Bears may be sniffing around, but Fidelity Digital Assets is still bullish (via Marco Verch CC BY 2.0).

Fidelity bringing bitcoin trading to Europe

The $8 trillion discount brokerage has announced Chris Tyrer will expand its growing Fidelity Digital Assets custody and trading service into the U.K. and EU

Fidelity is expanding its digital assets business into Europe and it has selected Chris Tyrer to lead the charge.

Fidelity Digital Assets Ltd. will offer custody and trade execution services to large European institutional investors. The global discount brokerage firm began offering the same services in the U.S. in October 2018.

Tyrer previously headed up Barclays Investment Bank’s ultimately abortive look at getting into the digital assets market. The British bank ended that work after eight months, leading to Tyrer’s departure, Bloomberg reported in September 2018.

“The demand we’ve seen for Fidelity’s digital asset custody and trade execution services has been borderless, and we’re scaling our business to operate in a variety of jurisdictions to support this industry for the long-term,” Tyrer said in a statement. “In doing so, we’re building on the commitment to make digitally-native assets, such as bitcoin, more accessible to institutional investors.”

Tyrer has a deep background in commodities trading, and specialized in crude oil before taking over as global head of Barclays’ entire commodities trading business in 2015, according to his LinkedIn profile.

The European Fidelity Digital Assets Ltd. will offer trade execution as well as institutional-grade cold storage custody of digital assets.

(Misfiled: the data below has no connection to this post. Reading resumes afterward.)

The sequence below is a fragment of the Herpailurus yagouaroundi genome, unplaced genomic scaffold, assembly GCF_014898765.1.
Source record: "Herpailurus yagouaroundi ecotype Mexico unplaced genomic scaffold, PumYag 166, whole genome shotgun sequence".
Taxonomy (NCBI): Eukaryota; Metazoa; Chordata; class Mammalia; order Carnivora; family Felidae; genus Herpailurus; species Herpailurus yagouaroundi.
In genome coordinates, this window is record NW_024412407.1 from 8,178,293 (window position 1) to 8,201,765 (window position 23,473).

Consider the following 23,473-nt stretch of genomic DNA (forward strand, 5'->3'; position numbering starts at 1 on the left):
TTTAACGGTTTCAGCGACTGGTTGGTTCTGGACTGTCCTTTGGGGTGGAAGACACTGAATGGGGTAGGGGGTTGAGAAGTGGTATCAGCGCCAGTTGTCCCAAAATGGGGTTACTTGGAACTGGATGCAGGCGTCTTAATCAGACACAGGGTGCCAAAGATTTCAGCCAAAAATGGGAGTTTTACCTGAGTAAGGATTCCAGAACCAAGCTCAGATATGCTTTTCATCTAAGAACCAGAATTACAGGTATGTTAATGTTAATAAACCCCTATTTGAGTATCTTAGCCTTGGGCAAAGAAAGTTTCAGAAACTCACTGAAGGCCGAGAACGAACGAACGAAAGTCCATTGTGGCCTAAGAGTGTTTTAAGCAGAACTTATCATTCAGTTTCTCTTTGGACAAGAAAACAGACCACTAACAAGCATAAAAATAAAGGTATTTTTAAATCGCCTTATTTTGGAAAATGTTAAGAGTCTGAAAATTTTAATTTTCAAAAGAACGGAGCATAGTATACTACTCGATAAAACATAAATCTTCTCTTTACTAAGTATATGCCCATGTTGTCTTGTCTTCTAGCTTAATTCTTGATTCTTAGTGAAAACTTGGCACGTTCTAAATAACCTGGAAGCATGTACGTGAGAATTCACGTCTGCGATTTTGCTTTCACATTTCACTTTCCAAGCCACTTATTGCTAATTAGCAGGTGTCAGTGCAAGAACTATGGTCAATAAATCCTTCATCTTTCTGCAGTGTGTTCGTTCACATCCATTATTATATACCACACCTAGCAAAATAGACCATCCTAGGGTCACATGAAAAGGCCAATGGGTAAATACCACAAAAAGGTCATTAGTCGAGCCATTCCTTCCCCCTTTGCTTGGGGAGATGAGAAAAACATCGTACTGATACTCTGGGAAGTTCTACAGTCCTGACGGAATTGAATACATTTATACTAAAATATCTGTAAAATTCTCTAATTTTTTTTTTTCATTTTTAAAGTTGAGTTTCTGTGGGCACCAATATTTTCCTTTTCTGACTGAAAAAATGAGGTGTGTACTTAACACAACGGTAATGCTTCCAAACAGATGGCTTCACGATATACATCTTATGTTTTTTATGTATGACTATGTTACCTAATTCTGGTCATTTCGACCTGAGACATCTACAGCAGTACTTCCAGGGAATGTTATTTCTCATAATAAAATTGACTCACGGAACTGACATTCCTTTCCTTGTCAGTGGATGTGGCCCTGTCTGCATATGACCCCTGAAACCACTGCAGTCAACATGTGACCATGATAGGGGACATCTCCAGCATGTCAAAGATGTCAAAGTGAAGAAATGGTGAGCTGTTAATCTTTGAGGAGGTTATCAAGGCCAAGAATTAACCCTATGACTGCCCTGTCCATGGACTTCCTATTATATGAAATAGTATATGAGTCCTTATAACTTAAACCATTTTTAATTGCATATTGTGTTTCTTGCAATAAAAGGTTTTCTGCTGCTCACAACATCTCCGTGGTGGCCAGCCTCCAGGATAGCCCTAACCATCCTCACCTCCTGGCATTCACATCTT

Strong market conditions

A bear market that saw bitcoin prices break well below the psychologically important $7,000 level for a second time in 30 days—and is closing in on $6,500— hasn’t dissuaded Fidelity.

Tom Jessop, president of Fidelity Digital Assets, actually see a robust market.

“Since launching Fidelity Digital Assets in the U.S. over a year ago, we’ve seen significant interest and engagement by the institutional community, which show no signs of slowing,” said Jessop, who is also head of corporate business development for Fidelity Investments.

He cited interest from U.K. and European clients, continued investment in fintech infrastructure firms, and “the entry of traditional exchanges into the digital assets ecosystem,” as factors in Fidelity’s decision.

Together they “indicate a market with increasing potential which gives us the confidence to expand the digital assets business geographically,” said Jessop.

New York Stock Exchange parent Intercontinental Exchange launched its Bakkt cryptocurrency futures exchange on Sept. 24. On Dec. 2, the governor of Georgia announced the appointment of Bakkt CEO Kelly Loeffler to a U.S. Senate seat.

Chicago Mercantile Exchange owner CME Group launched bitcoin futures contracts in late 2017. On Nov. 12, it announced plans to add bitcoin options in January.

On Dec. 16, TD Ameritrade-backed ErisX announced that it has gone live with physically settled bitcoin futures. That makes the cryptocurrency derivatives exchange the second company, along with Bakkt, to offer futures contracts settled by turning over actual bitcoins rather than settling in cash. Fidelity, Nasdaq, and Chicago Board Options Exchange (Cboe) are also investors. Cboe shut down its own bitcoin futures product in March.

Earlier this month, LedgerX removed its CEO and COO, Paul and Juthica Chou. That came after an embarrassingly high-profile but  incorrect announcement that it had won the first Commodity Futures Trading Commission (CFTC) license to offer physically settled bitcoin futures. 

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Leo Jakobson, Modern Consensus editor-in-chief, is a New York-based journalist who has traveled the world writing about incentive travel. He has also covered consumer and employee engagement, small business, the East Coast side of the Internet boom and bust, and New York City crime, nightlife, and politics. Disclosure: Jakobson has put some 401k money into Grayscale Bitcoin Trust.